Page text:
Together, Gabriesheski and the revised Chief Justice Directive provide a much sharper picture of the GAL’s unique role in dependency and neglect proceedings. But both the legislature and the courts may yet have more work to do in this challenging and sensitive area.
 Rebecca Aviel is an assistant professor at the University of Denver Sturm College of Law. Her research and teaching interests include family law, legal profession and professional responsibility, and constitutional law.
 Jason Carrithers and Jeffrey C. Koy, What is Your Relationship Status? Searching for Clarity in the Legal Relationship Between Child and Guardian Ad Litem, 88 Denv. U. L. Rev. Online (2011), available at /practitioners-pieces/2011/3/14/what-is-your-relationship-status-searching-for-clarity-in-th.html
 Colo. Rev. Stat. §19-1-103(59) (2011).
 §19-3-203 (emphasis added).
 §19-1-111. Chief Justice Directives are “policy statements” regarding various administrative aspects of the state court system; they are promulgated pursuant to the Colorado Supreme Court’s “general power to administer the Colorado judicial system.” See Bye v. Dist. Court, 701 P.2d 56, 59 (Colo. 1985).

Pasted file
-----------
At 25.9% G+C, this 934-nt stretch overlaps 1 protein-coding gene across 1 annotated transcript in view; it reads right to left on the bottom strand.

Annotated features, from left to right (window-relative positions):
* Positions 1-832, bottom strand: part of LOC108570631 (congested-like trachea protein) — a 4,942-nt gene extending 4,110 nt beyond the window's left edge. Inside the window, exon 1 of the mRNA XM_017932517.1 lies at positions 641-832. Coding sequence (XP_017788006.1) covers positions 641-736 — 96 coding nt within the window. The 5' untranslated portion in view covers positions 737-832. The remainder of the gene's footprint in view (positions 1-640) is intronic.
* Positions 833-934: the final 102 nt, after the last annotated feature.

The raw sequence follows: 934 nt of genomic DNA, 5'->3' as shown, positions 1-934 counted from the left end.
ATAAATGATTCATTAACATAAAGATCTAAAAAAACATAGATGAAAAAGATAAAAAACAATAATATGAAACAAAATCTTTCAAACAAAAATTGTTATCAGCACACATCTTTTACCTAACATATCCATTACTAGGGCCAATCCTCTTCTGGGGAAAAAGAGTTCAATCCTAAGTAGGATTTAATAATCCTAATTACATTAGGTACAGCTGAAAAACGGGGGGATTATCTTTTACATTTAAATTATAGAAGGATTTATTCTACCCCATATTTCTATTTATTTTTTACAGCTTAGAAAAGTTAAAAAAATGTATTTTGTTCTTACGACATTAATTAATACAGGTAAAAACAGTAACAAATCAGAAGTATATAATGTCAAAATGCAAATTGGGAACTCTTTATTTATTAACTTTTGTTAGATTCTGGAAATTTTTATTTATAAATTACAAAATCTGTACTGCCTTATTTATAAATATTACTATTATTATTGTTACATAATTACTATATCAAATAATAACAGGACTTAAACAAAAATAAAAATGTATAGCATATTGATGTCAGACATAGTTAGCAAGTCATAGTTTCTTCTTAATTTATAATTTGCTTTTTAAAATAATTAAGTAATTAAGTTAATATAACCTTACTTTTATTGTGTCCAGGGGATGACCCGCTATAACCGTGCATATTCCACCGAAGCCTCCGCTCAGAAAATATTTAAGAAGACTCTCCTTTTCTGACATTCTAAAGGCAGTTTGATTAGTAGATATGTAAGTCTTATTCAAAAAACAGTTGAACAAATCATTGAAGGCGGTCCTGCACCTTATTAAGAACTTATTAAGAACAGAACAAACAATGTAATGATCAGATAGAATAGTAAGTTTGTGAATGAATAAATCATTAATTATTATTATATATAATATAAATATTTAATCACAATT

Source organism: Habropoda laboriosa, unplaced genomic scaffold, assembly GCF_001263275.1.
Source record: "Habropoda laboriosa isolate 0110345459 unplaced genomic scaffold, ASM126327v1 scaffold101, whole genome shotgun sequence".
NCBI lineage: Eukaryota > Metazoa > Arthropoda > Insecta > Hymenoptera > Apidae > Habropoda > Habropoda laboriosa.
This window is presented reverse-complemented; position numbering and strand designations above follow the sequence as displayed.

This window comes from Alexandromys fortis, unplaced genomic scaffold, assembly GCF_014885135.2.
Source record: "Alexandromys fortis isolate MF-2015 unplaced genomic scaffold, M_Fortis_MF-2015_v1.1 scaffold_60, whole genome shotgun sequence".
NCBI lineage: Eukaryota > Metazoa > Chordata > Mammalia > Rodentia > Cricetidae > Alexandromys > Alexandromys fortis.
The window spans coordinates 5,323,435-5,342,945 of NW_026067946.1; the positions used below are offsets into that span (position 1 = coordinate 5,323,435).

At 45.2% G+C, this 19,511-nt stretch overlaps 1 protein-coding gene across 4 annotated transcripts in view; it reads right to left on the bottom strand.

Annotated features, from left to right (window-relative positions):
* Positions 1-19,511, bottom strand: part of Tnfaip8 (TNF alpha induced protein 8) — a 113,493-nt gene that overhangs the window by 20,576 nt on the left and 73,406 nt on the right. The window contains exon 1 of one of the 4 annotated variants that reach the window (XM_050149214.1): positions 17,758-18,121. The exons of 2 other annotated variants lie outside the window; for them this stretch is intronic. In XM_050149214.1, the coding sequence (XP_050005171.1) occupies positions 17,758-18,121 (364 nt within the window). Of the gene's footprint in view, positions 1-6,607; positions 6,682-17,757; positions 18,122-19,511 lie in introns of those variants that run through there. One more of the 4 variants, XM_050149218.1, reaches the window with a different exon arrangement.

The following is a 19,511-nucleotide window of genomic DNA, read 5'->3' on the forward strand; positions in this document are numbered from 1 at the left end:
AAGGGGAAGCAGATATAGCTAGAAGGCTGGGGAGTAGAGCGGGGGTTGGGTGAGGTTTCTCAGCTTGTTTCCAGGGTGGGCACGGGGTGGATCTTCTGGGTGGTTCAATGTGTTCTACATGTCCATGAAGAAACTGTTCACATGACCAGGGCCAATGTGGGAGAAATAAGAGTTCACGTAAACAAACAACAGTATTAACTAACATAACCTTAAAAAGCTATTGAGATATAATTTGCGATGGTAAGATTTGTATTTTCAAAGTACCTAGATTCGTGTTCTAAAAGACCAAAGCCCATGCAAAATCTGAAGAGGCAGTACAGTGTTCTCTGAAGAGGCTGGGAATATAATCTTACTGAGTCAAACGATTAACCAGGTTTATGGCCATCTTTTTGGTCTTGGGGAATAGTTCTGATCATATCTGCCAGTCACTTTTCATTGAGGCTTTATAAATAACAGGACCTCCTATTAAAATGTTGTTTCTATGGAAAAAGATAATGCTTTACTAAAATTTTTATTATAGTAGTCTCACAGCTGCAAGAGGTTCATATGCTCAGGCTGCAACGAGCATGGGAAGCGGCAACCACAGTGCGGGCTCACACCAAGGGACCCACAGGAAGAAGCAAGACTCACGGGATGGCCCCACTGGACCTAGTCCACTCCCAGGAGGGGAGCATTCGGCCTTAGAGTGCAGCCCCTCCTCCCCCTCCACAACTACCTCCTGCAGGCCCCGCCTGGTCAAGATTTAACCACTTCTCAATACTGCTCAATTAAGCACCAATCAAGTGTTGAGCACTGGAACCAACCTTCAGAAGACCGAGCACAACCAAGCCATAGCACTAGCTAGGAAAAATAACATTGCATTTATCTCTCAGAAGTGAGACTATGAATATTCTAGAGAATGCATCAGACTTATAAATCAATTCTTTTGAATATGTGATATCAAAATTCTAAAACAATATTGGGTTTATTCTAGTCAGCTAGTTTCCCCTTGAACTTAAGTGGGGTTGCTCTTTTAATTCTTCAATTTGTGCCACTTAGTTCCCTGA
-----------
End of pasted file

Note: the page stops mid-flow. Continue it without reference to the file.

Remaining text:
People v. Gabriesheski, 262 P.3d 653 (Colo. 2001).
 Id. at 655.
 Id. at 656.
 Id. at 654.
 Id. at 658-59.
 Id. at 664.
 Sup. Ct. of Colo., Chief Justice Directive 04-06 (as revised December 2011), available at http://www.courts.state.co.us/Courts/Supreme_Court/Directives/04-06Rev12-2011withAttachmentArevised3-1-12.pdf
 Id. at 6.
 See Colorado Rules of Professional Conduct 1.6.
 Gabriesheski, 262 P.3d at 655-56.
 Id. at 655.
 Here is where the difference between confidentiality and privilege is pertinent. While the confidentiality rule sets forth the ethical obligations of an attorney, laying out what an attorney must do to avoid professional discipline, it is the rules of evidence that determine whether otherwise relevant and admissible evidence must be excluded because it is privileged. See, e.g., Fred C. Zacharias, Harmonizing Privilege and Confidentiality, 41 S. Tex. L. Rev. 69, 71-75 (1999). Colorado’s attorney-client privilege is codified at Colo. Rev. Stat. §13-90-107(1)(b).
 Gabriesheski, 262 P.3d at 659.
 Sup. Ct. of Colo., Chief Justice Directive 04-06, at 6 (as revised December 2011), available at http://www.courts.state.co.us/Courts/Supreme_Court/Directives/04-06Rev12-2011withAttachmentArevised3-1-12.pdf